To save Gotham City, Catwoman will have to commit the greatest heist in the city's history! But hot on her trail are the Penguin, the Riddler, a horde of assassins, and the master criminal called the Designer! And the most dangerous person standing in her way is the man she's trying to save: Batman. And what complications will his arise from his new sidekick, Harley Quinn?
Last issue we were treated to the flashback sequence that sparked the Designer’s current agenda. With this issue, the most important sequence sees The Joker recount the sequence from an altered point of view. Every few years, there seems to be a deliberate effort to escalate The Joker’s actions– to rectify any “sympathy for the devil” tendencies that arise in the fanbase (and they do… over and over and over again). In the wake of the blockbuster The Joker motion picture, that time seems to have arisen again and James Tynion IV just happened to be on call to remind the fanbase how terrible the character truly is. The sense of impending doom with “The Joker War” on the horizon– a story that seems to have been dwarfed by the speculation craze surrounding Punchline– has never felt more real than in this issue.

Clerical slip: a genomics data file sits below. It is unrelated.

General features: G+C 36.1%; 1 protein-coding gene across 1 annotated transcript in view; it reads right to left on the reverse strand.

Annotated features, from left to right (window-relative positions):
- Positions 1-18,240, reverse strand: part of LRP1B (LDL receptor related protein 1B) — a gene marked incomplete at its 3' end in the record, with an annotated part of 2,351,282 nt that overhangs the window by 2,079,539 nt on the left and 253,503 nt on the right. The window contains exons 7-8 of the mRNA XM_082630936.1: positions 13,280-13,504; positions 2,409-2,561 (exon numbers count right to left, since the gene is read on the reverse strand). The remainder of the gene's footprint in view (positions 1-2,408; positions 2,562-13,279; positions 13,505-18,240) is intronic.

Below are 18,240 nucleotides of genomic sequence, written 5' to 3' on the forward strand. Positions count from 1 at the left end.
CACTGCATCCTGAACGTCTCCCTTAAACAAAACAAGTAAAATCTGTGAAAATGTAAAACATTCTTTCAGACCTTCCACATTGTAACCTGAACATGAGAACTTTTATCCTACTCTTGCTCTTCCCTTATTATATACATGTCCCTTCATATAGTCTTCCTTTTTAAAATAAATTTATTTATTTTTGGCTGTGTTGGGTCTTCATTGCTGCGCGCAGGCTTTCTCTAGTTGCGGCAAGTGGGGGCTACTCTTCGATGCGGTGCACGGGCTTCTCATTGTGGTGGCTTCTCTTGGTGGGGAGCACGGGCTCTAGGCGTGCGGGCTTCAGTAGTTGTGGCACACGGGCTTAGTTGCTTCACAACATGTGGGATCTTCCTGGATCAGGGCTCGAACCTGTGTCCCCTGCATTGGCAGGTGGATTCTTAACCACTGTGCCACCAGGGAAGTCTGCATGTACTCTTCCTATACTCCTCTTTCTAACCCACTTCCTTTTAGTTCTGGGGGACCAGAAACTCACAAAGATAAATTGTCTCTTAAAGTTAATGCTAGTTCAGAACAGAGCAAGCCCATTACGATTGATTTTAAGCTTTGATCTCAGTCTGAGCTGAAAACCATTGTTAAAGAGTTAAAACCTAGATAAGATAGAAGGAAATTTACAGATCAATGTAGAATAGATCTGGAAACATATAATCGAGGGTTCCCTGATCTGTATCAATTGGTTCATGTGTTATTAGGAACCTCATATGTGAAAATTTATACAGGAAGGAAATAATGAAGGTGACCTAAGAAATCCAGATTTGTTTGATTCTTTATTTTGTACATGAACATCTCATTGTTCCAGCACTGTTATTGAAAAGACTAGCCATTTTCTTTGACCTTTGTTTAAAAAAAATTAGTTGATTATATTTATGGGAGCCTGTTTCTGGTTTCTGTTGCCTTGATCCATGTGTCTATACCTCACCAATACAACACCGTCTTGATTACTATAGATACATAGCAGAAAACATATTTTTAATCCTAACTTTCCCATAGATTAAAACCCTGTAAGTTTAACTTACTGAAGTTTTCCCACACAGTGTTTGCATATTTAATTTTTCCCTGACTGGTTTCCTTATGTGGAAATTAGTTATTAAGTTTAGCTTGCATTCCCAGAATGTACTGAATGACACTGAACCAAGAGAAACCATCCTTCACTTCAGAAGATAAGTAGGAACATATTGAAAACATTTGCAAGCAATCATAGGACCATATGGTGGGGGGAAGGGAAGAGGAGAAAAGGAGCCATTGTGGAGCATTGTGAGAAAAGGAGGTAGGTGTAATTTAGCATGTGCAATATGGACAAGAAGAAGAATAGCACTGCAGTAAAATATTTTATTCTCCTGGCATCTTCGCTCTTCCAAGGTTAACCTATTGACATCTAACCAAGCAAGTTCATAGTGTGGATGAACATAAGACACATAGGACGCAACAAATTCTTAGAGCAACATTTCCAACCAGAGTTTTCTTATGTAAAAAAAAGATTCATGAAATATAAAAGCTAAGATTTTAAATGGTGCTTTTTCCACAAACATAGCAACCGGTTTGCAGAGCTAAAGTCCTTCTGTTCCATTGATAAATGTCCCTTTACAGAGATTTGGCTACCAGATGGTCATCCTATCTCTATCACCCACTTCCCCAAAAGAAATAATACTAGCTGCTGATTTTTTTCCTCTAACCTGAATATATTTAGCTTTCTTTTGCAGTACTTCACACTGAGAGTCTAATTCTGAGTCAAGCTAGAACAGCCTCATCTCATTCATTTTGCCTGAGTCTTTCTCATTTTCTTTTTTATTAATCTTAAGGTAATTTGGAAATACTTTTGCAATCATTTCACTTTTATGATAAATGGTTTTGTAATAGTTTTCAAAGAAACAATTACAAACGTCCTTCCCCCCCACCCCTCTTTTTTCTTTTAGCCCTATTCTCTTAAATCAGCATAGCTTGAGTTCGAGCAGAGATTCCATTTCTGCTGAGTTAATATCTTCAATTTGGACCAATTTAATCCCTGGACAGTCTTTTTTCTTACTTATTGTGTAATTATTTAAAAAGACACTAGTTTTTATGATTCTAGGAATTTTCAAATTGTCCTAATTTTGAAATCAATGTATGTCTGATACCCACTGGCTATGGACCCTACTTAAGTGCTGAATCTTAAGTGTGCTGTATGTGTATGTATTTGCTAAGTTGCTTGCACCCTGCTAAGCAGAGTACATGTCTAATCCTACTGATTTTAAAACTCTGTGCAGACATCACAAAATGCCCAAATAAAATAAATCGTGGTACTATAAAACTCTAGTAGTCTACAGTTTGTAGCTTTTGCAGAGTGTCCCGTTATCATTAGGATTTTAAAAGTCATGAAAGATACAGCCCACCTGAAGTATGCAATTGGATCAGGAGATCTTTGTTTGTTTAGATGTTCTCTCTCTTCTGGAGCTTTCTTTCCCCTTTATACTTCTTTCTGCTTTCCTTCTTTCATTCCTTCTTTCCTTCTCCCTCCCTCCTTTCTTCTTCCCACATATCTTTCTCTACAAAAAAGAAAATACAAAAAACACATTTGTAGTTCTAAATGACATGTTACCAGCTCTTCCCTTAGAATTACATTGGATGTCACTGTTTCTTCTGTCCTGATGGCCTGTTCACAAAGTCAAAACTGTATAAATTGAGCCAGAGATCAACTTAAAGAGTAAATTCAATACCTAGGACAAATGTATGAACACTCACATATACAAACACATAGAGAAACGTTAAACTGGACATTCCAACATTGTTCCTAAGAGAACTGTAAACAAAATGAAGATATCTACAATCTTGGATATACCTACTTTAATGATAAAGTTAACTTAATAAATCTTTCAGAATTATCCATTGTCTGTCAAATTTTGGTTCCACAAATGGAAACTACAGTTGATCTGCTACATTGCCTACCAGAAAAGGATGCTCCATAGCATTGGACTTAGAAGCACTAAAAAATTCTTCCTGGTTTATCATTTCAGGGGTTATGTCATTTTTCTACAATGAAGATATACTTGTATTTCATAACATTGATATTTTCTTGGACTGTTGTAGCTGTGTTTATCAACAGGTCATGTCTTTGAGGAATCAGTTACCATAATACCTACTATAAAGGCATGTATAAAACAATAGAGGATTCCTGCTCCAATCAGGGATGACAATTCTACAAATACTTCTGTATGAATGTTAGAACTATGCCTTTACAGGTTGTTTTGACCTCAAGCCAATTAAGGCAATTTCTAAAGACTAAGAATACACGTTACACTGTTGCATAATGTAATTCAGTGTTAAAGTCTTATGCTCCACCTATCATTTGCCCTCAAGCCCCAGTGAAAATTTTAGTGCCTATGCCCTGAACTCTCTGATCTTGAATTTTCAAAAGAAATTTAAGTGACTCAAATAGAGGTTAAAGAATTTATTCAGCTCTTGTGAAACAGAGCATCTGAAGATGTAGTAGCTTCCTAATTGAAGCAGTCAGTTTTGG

Another two weeks, another shake up in art team. Welcome to the managere, Rafael Albuquerque. The art is strong throughout but the noticable shifts in the stylistic flourishes continues to be jarring. I had hoped that by now, perhaps the sudden shifts would become so commonplace as to be naturalized but I’m sad to report that has yet to become the case. None of these artists turn in bad art here but none seem to be turning in their best work either, adding to my growing concern regarding bi-monthly books (more on that over in the Justice League #43 review). The time crunches involved seem to be dragging all involved down and that is criminal given the strength of the artists and the story.
Beyond The Joker sequence, the issue features some interesting development for this new era (short-lived as it may end up) Bat-Family. Harley, a character I’m just not that into, actually serves a crucial role in this arc, providing a grounding influence for Bruce (via Selina dominantly). In the absence of Alfred, Harley seems to be the character slotted for the reminder that Bruce is without powers– a humbling force. Deathstroke, by contrast, suffers in this role given the events of the “Batman vs Deathstroke” story arc written by Priest in Deathstroke. Much of the nuance built into the Slade/Bruce dynamic in that arc is largely ignored, a sticking point for fans of Slade but likely no issue for Batman purists. Still, the story remains engaging with solid dialogue and character work punctuated by a sense of future terror.
Batman #91(Tynion, Albuquerque, Pagulayan, Jimenez) inches us closer to "The Joker War" as the team pivots The Joker towards a deeper darkness.
Batman #91: “I want to be the Devil”
Writing - 9/10
Storyline - 8.5/10
Art - 8/10
Color - 9/10
Cover Art - 8.5/10
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